Girl Scouts in the Baton Rouge and New Orleans areas, as well as nationally, are boosting cookie sales by using smartphone and tablet apps and mobile card swipers, according to accounting and payment systems giant Sage.
Girl Scouts Louisiana East, a council that covers 800 troops in 23 parishes including East Baton Rouge and Orleans, sold more than 1 million boxes of cookies in 2015.
Many people don’t carry cash or checks, so accepting credit cards allows Scouts to sell cookies to a lot more customers, said Alisha Moore, chief customer experience officer with Girl Scouts Louisiana East in New Orleans.
“Cookie sales for the troops in our council using Sage Mobile Payments increased by 13 percent, and the per-girl-average in those troops increased from 156 boxes to 177 boxes,” Moore said.
Nationally, the Girl Scout Cookie Program generated more than $780 million in sales, according to Sage. On average, the Girl Scout councils that used Sage Mobile Payments averaged five boxes of cookies per transaction in 2015, up one box from a year ago.
LSU Associate Professor Andrew Schwarz said the retail industry is seeing a convergence of mobility and security for payments.
“The Girl Scouts are in really good position to take advantage of that,” Schwarz said.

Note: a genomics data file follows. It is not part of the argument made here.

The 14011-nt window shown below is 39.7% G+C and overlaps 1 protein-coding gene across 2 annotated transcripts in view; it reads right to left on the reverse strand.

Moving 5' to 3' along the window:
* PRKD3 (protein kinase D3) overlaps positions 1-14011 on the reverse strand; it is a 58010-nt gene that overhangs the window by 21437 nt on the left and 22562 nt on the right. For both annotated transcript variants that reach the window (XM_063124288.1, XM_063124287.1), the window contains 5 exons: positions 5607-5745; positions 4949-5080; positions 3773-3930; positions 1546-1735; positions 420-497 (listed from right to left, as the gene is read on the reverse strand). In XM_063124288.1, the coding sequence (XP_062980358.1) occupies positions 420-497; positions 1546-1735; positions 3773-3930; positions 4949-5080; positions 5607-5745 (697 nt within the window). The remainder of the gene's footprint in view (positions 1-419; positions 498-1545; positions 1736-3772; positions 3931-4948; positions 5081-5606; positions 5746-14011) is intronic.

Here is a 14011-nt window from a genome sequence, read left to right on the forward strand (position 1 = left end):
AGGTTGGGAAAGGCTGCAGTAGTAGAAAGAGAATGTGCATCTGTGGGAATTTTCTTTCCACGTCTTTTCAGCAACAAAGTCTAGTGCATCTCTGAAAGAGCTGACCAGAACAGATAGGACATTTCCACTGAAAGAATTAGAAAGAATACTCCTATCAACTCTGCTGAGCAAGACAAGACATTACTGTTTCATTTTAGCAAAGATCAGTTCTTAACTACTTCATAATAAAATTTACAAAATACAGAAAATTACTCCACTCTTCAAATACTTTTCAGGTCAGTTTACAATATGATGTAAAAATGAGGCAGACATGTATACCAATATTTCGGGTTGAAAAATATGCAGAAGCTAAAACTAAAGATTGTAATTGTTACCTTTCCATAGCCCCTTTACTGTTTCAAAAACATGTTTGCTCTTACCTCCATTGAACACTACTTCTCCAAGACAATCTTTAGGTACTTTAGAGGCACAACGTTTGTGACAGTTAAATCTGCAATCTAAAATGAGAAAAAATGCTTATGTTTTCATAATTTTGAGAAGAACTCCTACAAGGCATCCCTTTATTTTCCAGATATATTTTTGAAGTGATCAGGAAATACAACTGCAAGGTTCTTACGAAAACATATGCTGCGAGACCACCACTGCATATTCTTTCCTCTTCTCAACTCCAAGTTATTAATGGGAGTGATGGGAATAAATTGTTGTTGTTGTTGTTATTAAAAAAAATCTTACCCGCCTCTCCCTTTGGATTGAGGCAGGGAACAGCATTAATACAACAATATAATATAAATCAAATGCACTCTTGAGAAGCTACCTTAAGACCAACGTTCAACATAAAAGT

In 2015, about 22 percent of all transactions were mobile-based, Schwarz said. But by the end of 2016 or early in 2017, half of all transactions will be mobile-based.
There are two major reasons for the shift: society as a whole is moving toward mobile purchases, and mobile transactions are more secure than the traditional approach to purchasing, he said. In the typical mobile transaction, the app creates a new encrypted number and shares that with the card reader. But the actual card number never leaves the tablet or smartphone.
Instead the device is linked to the card with a code.
So it’s a more secure processing system for consumers, banks and retailers, Schwarz said.
The Girl Scouts’ mobile payments’ experience has parallels in the business world, he said. Starbucks saw its same-store sales jump 8 percent after heavily investing in mobile payment systems.
In many Panera Bread locations, although not Baton Rouge, customers can use in-store iPads to place their orders, Schwarz said. So customers never have to talk to a sales clerk. When that happens, Panera sees sales increase.
The Girl Scouts say using the mobile payment system exposes the girls to a growing technology and helps them learn about different sales tactics and payments.
Girl Scouts will begin delivering cookies on Feb. 19 and booth sales will be from Feb. 26 to March 13.
Follow Ted Griggs on Twitter, @tedgriggsbr.